I own a 501(c)(3) church and a house that I have owned for several years as an investment. Can I donate the house to the church, have someone buy it from the church, and take payments from the church after the sale?
Let’s start with the fact that you can’t “own” a 501(c)(3) church or any other charity. You may control it, but you don’t “own” it. And when you think you own it, you are likely to get yourself into trouble. The Internal Revenue Service and state Attorneys General don’t like that kind of thinking.
You can give the house to the church and claim a full fair market value charitable contribution deduction (less the value of any outstanding mortgage). That might generate a nice deduction and avoid a capital gain that would be due if you sold it directly.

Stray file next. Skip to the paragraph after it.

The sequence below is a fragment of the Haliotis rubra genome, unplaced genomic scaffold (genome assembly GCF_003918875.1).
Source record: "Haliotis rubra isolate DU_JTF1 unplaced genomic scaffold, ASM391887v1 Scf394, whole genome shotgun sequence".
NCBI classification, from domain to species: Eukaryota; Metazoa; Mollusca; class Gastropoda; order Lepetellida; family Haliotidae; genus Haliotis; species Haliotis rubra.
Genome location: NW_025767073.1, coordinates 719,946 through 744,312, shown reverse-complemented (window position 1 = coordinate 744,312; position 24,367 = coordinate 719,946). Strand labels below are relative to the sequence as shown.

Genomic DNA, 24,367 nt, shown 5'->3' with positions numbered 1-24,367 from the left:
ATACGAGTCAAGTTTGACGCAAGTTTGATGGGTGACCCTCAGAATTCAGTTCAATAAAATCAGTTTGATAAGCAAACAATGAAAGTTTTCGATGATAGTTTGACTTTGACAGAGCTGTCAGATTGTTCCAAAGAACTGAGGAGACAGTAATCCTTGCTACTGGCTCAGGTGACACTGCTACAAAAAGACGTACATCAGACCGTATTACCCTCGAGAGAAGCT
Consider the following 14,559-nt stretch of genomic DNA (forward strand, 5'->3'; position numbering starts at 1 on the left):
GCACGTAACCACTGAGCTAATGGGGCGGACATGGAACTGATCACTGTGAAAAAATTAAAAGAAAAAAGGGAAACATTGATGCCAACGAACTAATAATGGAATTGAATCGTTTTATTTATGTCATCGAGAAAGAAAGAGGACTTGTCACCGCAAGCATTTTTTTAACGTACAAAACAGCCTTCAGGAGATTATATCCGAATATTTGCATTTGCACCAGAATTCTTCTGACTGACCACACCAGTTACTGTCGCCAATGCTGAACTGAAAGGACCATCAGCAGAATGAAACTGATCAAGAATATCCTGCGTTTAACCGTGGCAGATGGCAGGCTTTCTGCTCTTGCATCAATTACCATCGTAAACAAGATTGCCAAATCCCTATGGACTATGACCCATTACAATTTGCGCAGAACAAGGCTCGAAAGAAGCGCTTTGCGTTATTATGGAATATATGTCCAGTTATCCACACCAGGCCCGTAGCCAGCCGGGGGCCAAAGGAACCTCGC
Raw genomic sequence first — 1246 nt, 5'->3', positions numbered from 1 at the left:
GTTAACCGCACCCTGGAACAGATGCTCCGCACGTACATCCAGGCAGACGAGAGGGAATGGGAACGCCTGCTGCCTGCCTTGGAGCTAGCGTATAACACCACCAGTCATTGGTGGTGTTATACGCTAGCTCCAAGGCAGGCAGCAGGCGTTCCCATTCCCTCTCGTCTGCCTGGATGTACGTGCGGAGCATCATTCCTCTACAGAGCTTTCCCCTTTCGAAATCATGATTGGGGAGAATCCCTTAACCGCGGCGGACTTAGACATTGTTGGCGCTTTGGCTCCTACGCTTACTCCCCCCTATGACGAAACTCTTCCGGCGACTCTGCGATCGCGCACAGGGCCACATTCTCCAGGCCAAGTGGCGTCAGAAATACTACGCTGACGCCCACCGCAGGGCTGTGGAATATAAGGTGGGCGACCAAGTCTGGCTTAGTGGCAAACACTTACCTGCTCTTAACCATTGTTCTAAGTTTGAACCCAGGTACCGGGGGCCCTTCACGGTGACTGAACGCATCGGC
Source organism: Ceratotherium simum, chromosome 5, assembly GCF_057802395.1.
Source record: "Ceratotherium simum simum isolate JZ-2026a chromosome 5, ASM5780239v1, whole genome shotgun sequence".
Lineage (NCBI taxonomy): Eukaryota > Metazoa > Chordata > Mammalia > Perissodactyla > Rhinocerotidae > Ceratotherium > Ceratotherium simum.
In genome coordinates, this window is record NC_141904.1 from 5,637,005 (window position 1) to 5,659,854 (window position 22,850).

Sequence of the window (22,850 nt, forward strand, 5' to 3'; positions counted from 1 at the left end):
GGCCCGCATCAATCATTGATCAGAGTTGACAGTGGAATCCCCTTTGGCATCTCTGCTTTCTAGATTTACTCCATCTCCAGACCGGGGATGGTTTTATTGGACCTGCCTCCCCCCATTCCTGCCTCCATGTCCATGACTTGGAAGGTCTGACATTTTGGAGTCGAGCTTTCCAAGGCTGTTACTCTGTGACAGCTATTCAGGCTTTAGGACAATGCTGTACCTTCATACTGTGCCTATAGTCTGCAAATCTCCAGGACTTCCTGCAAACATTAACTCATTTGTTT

The church could sell the house to a third party, but it can’t give you the proceeds. If you had an agreement to be paid the proceeds, you would not have donated the property and would not have been able to claim the full deduction. You would have sold it and would have had to pay tax on at least a part of the capital gain.
If you actually give the house to the church, the church can pay you reasonable compensation out of the proceeds of the sale, but only for services actually rendered to the church. You would have to declare that as ordinary income and pay income tax on the payments, none of which would be capital gain.
Don’t try to get too cute with your transfer. If you do, and don’t report it correctly, you could get yourself, and perhaps “your” church, into a lot of trouble.